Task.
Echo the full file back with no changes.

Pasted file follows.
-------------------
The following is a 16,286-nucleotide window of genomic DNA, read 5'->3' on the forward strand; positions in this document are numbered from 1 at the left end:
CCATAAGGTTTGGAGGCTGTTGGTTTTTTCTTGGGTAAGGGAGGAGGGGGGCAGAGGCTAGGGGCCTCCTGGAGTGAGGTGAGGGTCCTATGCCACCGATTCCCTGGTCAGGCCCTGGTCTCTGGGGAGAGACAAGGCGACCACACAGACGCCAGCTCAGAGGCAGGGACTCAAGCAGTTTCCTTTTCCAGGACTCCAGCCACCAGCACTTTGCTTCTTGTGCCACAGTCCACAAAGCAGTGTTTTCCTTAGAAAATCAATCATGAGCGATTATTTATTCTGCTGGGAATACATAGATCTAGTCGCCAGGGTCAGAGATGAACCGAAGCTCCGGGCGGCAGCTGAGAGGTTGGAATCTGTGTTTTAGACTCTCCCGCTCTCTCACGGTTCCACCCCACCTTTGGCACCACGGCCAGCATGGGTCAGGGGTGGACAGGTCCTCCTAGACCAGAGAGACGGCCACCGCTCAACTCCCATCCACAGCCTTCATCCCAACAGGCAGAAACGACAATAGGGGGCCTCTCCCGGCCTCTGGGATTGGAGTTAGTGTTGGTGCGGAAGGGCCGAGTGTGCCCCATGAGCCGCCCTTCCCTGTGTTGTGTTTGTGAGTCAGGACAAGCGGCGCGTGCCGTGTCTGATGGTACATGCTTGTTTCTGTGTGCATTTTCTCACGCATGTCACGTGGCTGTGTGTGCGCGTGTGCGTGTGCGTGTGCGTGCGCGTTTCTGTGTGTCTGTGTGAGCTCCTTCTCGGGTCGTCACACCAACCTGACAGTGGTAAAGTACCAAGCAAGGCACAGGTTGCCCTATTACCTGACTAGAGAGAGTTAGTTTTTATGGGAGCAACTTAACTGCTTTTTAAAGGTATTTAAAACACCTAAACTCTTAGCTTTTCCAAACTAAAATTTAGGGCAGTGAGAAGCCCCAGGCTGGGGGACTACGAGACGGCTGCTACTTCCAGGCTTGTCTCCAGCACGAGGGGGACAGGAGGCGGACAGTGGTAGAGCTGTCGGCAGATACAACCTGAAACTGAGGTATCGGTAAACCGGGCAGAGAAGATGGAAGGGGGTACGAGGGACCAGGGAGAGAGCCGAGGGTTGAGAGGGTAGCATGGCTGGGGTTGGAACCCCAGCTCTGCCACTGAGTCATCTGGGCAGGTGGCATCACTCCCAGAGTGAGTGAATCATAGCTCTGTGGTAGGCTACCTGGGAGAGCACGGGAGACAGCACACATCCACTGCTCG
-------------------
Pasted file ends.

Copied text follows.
The following is a 16,286-nucleotide window of genomic DNA, read 5'->3' on the forward strand; positions in this document are numbered from 1 at the left end:
CCATAAGGTTTGGAGGCTGTTGGTTTTTTCTTGGGTAAGGGAGGAGGGGGGCAGAGGCTAGGGGCCTCCTGGAGTGAGGTGAGGGTCCTATGCCACCGATTCCCTGGTCAGGCCCTGGTCTCTGGGGAGAGACAAGGCGACCACACAGACGCCAGCTCAGAGGCAGGGACTCAAGCAGTTTCCTTTTCCAGGACTCCAGCCACCAGCACTTTGCTTCTTGTGCCACAGTCCACAAAGCAGTGTTTTCCTTAGAAAATCAATCATGAGCGATTATTTATTCTGCTGGGAATACATAGATCTAGTCGCCAGGGTCAGAGATGAACCGAAGCTCCGGGCGGCAGCTGAGAGGTTGGAATCTGTGTTTTAGACTCTCCCGCTCTCTCACGGTTCCACCCCACCTTTGGCACCACGGCCAGCATGGGTCAGGGGTGGACAGGTCCTCCTAGACCAGAGAGACGGCCACCGCTCAACTCCCATCCACAGCCTTCATCCCAACAGGCAGAAACGACAATAGGGGGCCTCTCCCGGCCTCTGGGATTGGAGTTAGTGTTGGTGCGGAAGGGCCGAGTGTGCCCCATGAGCCGCCCTTCCCTGTGTTGTGTTTGTGAGTCAGGACAAGCGGCGCGTGCCGTGTCTGATGGTACATGCTTGTTTCTGTGTGCATTTTCTCACGCATGTCACGTGGCTGTGTGTGCGCGTGTGCGTGTGCGTGTGCGTGCGCGTTTCTGTGTGTCTGTGTGAGCTCCTTCTCGGGTCGTCACACCAACCTGACAGTGGTAAAGTACCAAGCAAGGCACAGGTTGCCCTATTACCTGACTAGAGAGAGTTAGTTTTTATGGGAGCAACTTAACTGCTTTTTAAAGGTATTTAAAACACCTAAACTCTTAGCTTTTCCAAACTAAAATTTAGGGCAGTGAGAAGCCCCAGGCTGGGGGACTACGAGACGGCTGCTACTTCCAGGCTTGTCTCCAGCACGAGGGGGACAGGAGGCGGACAGTGGTAGAGCTGTCGGCAGATACAACCTGAAACTGAGGTATCGGTAAACCGGGCAGAGAAGATGGAAGGGGGTACGAGGGACCAGGGAGAGAGCCGAGGGTTGAGAGGGTAGCATGGCTGGGGTTGGAACCCCAGCTCTGCCACTGAGTCATCTGGGCAGGTGGCATCACTCCCAGAGTGAGTGAATCATAGCTCTGTGGTAGGCTACCTGGGAGAGCACGGGAGACAGCACACATCCACTGCTCG